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Thursday, 16 June 2016

7 Essential Tips to Succeed at Your New Job

Remember that you only get one chance to make a first impression at a new company. 

Smiling businesswoman in office
The way you act in your first days creates a long-term impression and may determine your ultimate success or failure in the role.
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In the last three months, more than 675,000 new jobs have been created in the U.S. according to the Bureau of Labor Statistics. When you add this to the hiring that has taken place to fill previously existing jobs, we are witnessing an incredible amount of hiring. The obvious corollary to this is that large numbers of people are transitioning into new professional roles.
When beginning a new job, you need to concern yourself with how to fit in with your new peers, how to meet the expectations of your new boss and how to master the learning curve that comes with any new challenge.
Even if you are fortunate enough to have something of a honeymoon break-in period, this is not the time to relax. Instead, it is wise to figure out how your presence will mark a change for the group you are now working with, how to establish yourself as an expert at whatever it is that you do and how to gain the respect of those who might be skeptical of your very presence on their turf.
Here are some things to keep in mind.
1. Ask for help … but don't come across as clueless. Of course you can't know where everything is, how everything is done or how to access the resources you need to be successful without some guidance.
When you repeatedly ask how to do core functions of your job, you can easily give the impression that you are in over your head. Instead ask, "Do you do such-and-such this way or that way here?" That's how you demonstrate your competence and desire to make sure things are done the right way and that you are conforming to expectations.

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2. Figure out what's needed and take initiative. It's important to show that you are both proactive and purposeful. Make certain that you understand your boss's priorities and arrange your work so that you meet his or her needs.
3. Remember that you only get one chance to make a first impression. The way you act and present yourself in your first days create a long-term impression and may determine your ultimate success or failure in the role. It doesn't take long for your co-workers, clients, customers and vendors to form ideas about you. Think about the persona you want to create and then dress, act and speak accordingly from the get-go.
4. Figure out both substance and process. No doubt you'll be attending an untold number of meetings. Of course you need to pay attention and contribute to the group discussions as appropriate.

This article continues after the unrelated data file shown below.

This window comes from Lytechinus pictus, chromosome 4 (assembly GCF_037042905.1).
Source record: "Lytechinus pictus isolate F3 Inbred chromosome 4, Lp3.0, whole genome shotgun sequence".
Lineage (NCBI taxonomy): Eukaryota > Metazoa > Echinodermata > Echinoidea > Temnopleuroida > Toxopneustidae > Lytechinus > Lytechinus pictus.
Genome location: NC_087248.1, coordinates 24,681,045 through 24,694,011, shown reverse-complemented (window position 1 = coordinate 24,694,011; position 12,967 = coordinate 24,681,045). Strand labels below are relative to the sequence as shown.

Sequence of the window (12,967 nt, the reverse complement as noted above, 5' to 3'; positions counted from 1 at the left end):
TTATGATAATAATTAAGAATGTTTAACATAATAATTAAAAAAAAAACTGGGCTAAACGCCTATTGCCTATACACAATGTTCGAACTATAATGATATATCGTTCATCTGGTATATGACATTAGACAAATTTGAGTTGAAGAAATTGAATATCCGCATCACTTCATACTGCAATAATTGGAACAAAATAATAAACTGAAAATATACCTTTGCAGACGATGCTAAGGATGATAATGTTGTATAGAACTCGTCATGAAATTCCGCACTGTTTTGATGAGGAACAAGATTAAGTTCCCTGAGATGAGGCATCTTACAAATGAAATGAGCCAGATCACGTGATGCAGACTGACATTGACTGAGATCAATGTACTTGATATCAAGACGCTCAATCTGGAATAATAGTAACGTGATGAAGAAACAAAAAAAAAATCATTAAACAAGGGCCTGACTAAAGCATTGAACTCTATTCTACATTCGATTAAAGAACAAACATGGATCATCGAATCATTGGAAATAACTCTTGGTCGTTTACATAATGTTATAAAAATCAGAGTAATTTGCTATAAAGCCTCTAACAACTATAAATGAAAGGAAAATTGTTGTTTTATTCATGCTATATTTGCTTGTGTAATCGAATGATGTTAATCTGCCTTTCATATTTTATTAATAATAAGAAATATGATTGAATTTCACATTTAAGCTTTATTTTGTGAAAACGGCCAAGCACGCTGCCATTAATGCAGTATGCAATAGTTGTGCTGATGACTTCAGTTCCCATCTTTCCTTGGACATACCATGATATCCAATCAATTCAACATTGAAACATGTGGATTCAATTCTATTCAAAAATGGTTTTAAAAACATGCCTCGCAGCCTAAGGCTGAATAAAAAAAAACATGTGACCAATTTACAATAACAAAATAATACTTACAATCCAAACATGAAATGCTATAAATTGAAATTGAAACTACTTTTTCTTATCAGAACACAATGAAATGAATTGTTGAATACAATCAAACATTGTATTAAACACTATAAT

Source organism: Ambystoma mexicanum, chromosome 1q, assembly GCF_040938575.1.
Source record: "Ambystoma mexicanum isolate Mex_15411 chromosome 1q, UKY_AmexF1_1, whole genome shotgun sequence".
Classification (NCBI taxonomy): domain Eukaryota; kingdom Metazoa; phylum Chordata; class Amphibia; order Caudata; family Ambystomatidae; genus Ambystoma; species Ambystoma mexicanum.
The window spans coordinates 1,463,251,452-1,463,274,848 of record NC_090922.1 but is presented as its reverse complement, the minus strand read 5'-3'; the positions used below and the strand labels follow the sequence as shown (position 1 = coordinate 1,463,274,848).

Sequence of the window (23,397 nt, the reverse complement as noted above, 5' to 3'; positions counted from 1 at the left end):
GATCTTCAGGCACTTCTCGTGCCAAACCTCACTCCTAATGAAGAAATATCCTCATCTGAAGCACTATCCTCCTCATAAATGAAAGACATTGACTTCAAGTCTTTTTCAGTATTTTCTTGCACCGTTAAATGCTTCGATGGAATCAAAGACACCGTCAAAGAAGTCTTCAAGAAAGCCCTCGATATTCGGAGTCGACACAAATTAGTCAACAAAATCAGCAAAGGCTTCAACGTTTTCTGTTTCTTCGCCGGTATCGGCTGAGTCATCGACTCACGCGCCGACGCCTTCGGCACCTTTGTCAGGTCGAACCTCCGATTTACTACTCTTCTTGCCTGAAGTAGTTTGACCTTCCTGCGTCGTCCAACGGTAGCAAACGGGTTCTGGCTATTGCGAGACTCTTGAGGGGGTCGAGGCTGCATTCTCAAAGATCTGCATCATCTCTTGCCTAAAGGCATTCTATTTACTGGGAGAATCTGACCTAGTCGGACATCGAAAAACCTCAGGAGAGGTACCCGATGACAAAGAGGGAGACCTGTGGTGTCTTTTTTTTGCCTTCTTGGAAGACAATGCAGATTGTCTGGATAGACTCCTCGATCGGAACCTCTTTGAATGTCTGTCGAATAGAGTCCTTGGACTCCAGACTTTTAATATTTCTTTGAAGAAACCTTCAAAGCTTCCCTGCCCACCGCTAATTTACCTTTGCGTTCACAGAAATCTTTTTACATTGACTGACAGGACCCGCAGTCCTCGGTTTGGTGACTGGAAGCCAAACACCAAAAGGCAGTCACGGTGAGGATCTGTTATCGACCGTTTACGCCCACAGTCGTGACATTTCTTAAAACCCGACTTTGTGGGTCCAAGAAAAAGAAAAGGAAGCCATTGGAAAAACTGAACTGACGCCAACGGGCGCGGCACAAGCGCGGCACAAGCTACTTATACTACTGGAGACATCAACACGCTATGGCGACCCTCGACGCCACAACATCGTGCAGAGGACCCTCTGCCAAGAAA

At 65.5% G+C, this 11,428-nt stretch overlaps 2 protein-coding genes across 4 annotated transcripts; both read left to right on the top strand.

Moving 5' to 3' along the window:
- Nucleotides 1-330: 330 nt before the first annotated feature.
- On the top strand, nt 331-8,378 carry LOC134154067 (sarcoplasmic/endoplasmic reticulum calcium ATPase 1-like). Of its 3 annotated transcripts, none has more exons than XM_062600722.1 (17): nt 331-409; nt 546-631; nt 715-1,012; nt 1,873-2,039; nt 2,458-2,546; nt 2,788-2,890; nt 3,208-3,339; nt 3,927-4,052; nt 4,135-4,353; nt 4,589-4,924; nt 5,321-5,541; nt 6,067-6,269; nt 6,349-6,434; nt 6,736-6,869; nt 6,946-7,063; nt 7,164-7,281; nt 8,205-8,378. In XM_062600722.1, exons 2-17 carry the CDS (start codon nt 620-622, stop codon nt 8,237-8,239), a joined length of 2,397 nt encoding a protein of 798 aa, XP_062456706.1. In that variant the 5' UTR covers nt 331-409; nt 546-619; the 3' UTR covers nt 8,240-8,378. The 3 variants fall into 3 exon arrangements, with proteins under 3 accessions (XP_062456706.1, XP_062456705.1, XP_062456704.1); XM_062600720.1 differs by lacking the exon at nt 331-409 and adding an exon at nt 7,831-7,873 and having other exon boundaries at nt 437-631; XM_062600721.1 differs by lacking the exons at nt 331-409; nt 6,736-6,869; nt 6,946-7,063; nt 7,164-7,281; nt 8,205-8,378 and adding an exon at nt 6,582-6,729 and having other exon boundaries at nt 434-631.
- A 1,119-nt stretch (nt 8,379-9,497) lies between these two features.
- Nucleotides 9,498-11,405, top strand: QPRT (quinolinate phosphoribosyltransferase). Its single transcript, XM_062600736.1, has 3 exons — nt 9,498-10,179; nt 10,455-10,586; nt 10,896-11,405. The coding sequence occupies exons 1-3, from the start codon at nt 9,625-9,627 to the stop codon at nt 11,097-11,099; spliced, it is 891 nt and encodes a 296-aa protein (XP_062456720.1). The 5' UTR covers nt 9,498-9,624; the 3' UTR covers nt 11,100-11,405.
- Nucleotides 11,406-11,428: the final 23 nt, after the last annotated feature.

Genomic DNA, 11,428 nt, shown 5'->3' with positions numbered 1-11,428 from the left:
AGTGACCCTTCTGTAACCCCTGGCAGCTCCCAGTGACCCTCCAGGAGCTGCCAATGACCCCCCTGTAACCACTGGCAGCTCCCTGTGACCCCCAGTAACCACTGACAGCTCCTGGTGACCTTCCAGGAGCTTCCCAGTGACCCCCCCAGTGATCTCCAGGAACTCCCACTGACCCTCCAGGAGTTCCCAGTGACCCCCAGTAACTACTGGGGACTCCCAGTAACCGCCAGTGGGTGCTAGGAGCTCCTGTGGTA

But just as important, make notes to yourself about the group process. Who tends to get the attention and respect of others around the table?
Think not only about relationships as defined by the organizational chart, but also by the social interactions, eye contact, body language of the meeting's participants. When you determine the underlying social order within your organization you'll be able to maneuver through it with greater ease.
5. If you are managing others, don't confuse authority with leadership or obedience with respect. You gain a certain amount of raw authority by virtue of your superior position in the corporate organizational chart. But in order to get the best out of the people you manage, you can't simply command it.
You need to earn people's respect by demonstrating that you are looking out for the interests of your team, and going above and beyond for them before you can expect that they'll go the extra mile for you.
6. Remember that this place isn't your old place. In your previous place of employment, you likely had built up a reservoir of trust, goodwill and friendships over time. No matter how competent you are, or how stellar your work ethic might be, you are starting off fresh. Your old reputation doesn't travel with you.
No matter what your role, you need to prepare yourself for being the new kid on the block for a while, with all that this implies.
7. Remember who interviewed you and what they asked. Chances are that during the interview process you met with several people with differing roles within the company. For example, in addition to human resources, you might have met leaders in finance, operations, marketing or other departments. Likely, they wouldn't have been included in the interview process unless your new role somehow interacted with or impacted them.
Even if you don't need to deal with them on a regular basis, understand that they have expectations to be met, and failing to take them into account will likely lead to unfortunate consequences for you.
Happy hunting! 

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